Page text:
Updated from November 4, 2011 post
Do you know how many change chips you’re carrying in your pocket?
This week I found myself trying to figure out why I was having a difficult time introducing some necessary changes to a team. And then it hit me; I might have already cashed in my change chips on an earlier initiative.
And it brought to mind an earlier post when I described how I learned the key leadership principle of always knowing how many change chips you’re carrying around with you.
Leaders know that they possess a certain number of “change chips”. These chips are made up of credibility, respect, authority, good will and other essential intangible ingredients.
Leaders carry these chips around in their pocket knowing that at the moment when they must introduce change they will have to cash-in some of these chips.
But if you cash these chips in at the wrong time or for the wrong reasons it can make introducing real, meaningful change that much more difficult.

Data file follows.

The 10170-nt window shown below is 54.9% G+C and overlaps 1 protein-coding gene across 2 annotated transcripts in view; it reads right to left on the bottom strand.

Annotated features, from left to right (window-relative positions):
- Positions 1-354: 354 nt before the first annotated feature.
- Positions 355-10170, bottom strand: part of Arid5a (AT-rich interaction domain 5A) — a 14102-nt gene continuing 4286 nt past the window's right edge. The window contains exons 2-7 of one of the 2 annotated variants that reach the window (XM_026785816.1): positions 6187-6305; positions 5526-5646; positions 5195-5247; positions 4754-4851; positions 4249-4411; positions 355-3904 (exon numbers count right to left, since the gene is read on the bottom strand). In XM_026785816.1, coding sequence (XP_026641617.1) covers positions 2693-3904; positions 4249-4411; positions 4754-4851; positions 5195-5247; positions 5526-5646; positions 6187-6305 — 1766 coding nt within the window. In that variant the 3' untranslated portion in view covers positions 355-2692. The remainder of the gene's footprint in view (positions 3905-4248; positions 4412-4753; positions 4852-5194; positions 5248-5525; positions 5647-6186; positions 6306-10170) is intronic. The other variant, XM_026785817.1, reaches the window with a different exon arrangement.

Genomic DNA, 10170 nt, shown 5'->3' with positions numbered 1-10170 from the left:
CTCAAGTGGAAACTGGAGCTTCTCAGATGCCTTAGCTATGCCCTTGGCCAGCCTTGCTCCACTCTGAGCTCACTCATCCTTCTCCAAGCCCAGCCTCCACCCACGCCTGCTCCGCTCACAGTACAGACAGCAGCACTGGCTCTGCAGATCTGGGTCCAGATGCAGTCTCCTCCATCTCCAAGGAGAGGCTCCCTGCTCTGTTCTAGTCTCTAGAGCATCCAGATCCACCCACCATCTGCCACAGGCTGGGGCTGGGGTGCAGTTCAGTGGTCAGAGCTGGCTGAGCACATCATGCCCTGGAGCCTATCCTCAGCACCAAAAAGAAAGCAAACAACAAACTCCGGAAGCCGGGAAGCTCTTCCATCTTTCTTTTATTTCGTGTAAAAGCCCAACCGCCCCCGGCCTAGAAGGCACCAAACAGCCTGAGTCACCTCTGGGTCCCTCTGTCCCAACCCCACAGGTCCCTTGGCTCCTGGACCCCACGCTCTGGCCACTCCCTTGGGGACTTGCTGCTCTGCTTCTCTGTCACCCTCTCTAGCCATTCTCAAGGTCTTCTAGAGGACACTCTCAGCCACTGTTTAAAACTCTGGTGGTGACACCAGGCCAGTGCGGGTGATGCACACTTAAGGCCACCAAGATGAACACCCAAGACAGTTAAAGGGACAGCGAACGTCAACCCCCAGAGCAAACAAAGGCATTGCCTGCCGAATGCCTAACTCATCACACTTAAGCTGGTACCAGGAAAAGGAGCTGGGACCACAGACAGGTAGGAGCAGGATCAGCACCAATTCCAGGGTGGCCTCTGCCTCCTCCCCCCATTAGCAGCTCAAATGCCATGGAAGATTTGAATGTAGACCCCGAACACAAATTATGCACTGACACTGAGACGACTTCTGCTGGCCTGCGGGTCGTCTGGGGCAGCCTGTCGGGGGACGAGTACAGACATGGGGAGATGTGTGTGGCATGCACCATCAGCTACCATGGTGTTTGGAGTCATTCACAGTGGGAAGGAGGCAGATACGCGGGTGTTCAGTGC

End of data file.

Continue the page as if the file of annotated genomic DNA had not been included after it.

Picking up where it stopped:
I learned this lesson in a painful way during my first weeks on the job in a new leadership role.
I led a staff of about 35 people, and soon after I was hired I saw that the office configuration was not optimal. Almost before I had settled into my chair I was moving staff around the facility from one office to another. Because I was the new sheriff in town, the staff dutifully followed my edict. And within a couple of weeks most staff were in new offices which, to me, was a marginal improvement over the previous set up.
But I had cashed in several credibility chips with only a marginal “win” for the organization. I had introduced irritation, confusion and distraction, and the only upside was a slight increase in the ergonomics of the office.
In hindsight I wish I had saved those chips for later on when I needed to call for significant change that could generate meaningful, positive results.
What might this mean for you?
Take a few minutes to actually make a list of the potential changes you’re contemplating. Perhaps it looks something like this…
- Changing the day of the weekly staff meeting,
- Dropping a well-established, but tired, program,
- Introducing new ways for expense reports to be submitted,
- Launching a new product or service.
For each item on your own list, carefully consider the change chips required to be cashed in.
To make lasting, significant change, you may find that you need to keep a few more chips in your pocket.
How have you learned when to cash in your leadership change chips?